Migraine linked to increased risk of depression in women

Women who have migraine or have had them in the past are at an increased risk for developing depression compared to women who have never had migraine. This new study is linking depression in women to migraine in women.

For the study, researchers classified 36,154 women without depression who were enrolled in the Women’s Health Study and had provided information about migraine. Women were classified as either having active migraine with aura, active migraine without aura, past history of migraine (but not within the last year) or no history of migraine. Women also provided information about diagnoses of depression.

A total of 6,456 women had current or past migraine. During an average 14 years of follow-up, 3,971 of the women developed depression.

Women with any history of migraine were about 40 percent more likely to develop depression than women without a history of migraine. The results were the same regardless if a woman had migraine with aura, which involves visual disturbances that appear as flashing lights, zigzag lines or a temporary loss of vision.

“This is one of the first large studies to examine the association between migraine and the development of depression over time,” said Tobias Kurth, MD, ScD, with Brigham and Women’s Hospital in Boston and Inserm in France and a Fellow of the American Academy of Neurology. “We hope our findings will encourage doctors to speak to their migraine patients about the risk of depression and potential ways to prevent depression.”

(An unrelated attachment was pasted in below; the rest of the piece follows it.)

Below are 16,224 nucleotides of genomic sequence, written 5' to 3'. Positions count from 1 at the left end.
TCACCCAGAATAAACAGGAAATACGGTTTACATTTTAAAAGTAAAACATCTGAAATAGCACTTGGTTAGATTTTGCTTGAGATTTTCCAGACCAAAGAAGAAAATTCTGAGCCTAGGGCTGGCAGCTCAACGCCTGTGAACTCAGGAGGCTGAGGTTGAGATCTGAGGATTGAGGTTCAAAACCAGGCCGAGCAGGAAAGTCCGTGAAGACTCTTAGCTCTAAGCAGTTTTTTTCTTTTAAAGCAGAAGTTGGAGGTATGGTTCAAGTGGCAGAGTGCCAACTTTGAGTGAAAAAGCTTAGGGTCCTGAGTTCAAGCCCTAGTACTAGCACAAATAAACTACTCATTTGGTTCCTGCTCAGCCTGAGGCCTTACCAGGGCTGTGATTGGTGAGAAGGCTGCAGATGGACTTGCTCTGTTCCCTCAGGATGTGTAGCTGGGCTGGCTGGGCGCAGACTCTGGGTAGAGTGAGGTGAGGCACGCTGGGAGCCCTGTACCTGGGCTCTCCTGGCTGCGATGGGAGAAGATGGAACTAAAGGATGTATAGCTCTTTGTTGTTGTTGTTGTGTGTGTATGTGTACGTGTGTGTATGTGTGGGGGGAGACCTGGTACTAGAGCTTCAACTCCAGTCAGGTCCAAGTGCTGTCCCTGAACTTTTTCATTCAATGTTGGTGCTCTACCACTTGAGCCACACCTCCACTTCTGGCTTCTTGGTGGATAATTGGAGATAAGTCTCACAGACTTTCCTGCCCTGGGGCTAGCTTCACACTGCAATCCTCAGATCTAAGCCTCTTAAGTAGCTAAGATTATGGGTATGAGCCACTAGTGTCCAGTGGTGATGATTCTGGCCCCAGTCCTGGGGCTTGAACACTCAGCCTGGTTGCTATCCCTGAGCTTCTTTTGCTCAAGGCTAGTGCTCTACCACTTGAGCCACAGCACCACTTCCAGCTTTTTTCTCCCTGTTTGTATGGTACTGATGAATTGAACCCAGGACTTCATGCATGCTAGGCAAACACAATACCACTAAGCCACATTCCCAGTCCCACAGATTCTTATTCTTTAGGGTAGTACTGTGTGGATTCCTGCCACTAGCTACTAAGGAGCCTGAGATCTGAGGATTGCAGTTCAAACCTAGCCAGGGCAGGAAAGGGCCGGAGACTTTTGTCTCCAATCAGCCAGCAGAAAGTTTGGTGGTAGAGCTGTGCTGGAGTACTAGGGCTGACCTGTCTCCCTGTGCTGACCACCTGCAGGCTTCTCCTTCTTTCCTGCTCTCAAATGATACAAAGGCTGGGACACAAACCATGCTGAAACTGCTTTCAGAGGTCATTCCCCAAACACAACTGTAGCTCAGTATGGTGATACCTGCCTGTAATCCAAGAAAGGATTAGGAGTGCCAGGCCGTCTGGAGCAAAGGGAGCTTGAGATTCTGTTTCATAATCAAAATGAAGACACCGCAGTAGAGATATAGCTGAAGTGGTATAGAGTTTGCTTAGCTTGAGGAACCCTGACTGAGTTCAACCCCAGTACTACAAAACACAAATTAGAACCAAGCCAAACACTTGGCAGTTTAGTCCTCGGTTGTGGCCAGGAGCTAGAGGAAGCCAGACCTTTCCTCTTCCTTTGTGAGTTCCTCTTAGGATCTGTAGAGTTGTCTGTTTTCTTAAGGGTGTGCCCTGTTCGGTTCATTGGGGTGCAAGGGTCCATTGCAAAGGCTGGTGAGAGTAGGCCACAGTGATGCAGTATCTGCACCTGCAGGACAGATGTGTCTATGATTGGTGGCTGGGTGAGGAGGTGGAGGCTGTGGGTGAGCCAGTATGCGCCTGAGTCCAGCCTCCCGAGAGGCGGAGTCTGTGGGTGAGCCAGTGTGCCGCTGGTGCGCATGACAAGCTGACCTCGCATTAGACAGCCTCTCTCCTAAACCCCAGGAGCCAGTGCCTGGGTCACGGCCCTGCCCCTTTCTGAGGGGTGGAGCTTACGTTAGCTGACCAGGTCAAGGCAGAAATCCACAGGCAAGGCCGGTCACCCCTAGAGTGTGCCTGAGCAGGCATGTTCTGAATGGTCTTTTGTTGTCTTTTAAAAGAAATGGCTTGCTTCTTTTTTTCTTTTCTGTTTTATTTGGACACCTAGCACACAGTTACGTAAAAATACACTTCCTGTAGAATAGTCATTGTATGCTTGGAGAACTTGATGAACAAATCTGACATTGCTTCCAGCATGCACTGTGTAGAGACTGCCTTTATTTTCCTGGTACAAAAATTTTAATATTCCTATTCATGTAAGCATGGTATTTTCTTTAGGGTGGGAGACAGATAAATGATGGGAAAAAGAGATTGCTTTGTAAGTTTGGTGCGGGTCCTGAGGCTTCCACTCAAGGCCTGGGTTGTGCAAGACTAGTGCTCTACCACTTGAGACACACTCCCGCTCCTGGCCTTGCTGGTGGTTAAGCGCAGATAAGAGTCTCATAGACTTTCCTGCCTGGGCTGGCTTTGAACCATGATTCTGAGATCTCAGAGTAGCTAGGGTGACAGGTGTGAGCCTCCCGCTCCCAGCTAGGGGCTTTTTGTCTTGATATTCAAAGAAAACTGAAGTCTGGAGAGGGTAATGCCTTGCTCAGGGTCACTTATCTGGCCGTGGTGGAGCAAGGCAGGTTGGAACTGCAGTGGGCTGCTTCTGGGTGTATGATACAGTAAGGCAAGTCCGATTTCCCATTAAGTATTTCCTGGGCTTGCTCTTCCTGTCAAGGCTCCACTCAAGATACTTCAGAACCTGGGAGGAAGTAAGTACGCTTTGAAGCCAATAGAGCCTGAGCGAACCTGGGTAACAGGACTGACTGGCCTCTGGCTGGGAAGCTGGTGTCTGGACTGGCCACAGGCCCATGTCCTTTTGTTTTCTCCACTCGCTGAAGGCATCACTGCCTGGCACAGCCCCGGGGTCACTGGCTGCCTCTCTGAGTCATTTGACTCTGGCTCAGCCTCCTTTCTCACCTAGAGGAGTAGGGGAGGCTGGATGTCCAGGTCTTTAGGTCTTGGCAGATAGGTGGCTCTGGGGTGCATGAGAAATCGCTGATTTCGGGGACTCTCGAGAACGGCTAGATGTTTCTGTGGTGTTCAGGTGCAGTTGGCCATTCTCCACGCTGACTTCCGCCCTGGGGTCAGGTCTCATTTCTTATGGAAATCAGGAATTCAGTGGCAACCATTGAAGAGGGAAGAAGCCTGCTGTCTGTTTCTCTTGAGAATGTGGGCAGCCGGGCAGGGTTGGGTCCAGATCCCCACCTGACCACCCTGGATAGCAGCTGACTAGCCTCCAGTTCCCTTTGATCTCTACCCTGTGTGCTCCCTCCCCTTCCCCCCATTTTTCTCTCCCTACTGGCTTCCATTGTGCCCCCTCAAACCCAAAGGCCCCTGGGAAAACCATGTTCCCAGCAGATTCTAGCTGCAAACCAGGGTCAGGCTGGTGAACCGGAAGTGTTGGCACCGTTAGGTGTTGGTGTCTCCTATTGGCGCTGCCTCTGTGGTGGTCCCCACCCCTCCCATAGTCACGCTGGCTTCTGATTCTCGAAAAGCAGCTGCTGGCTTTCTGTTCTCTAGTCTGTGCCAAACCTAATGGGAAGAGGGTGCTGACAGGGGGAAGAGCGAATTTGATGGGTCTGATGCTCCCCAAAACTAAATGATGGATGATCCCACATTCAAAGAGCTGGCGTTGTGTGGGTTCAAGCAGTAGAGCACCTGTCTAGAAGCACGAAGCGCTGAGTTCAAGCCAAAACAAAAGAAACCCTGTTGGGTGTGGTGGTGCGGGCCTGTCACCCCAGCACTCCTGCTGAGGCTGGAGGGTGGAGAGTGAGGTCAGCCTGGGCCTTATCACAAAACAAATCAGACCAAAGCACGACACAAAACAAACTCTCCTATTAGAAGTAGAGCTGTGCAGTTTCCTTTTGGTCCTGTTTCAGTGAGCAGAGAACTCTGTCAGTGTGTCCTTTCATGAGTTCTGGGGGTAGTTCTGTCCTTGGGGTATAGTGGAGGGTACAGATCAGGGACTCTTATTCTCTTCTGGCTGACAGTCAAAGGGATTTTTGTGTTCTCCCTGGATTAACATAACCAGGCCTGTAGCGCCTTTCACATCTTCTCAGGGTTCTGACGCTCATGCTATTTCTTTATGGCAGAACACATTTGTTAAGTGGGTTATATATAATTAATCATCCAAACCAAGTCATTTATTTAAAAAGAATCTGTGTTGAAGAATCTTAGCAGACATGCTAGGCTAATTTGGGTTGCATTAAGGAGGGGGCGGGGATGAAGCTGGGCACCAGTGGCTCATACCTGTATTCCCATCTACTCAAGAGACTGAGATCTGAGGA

Migraine Tips:

When you do get migraine symptoms, try to treat them right away. The headache may be less severe. When migraine symptoms begin:
– Drink water to avoid dehydration, especially if you have vomited
– Rest in a quiet, darkened room
– Place a cool cloth on your head

Other tips for preventing migraines include:
– Avoid smoking
– Avoid alcohol
– Avoid artificial sweeteners and other known food-related triggers
– Get regular exercise
– Get plenty of sleep each night
– Learn to relax and reduce stress — some patients have found that biofeedback and self-hypnosis helps reduce the number of migraine attacks

Reducing chances of getting headache and migraine attack would definately reduce your risk of being depressed or depression symptoms, says Dr. Anil Singhal, MD.

Source: American Academy of Neurology, USA



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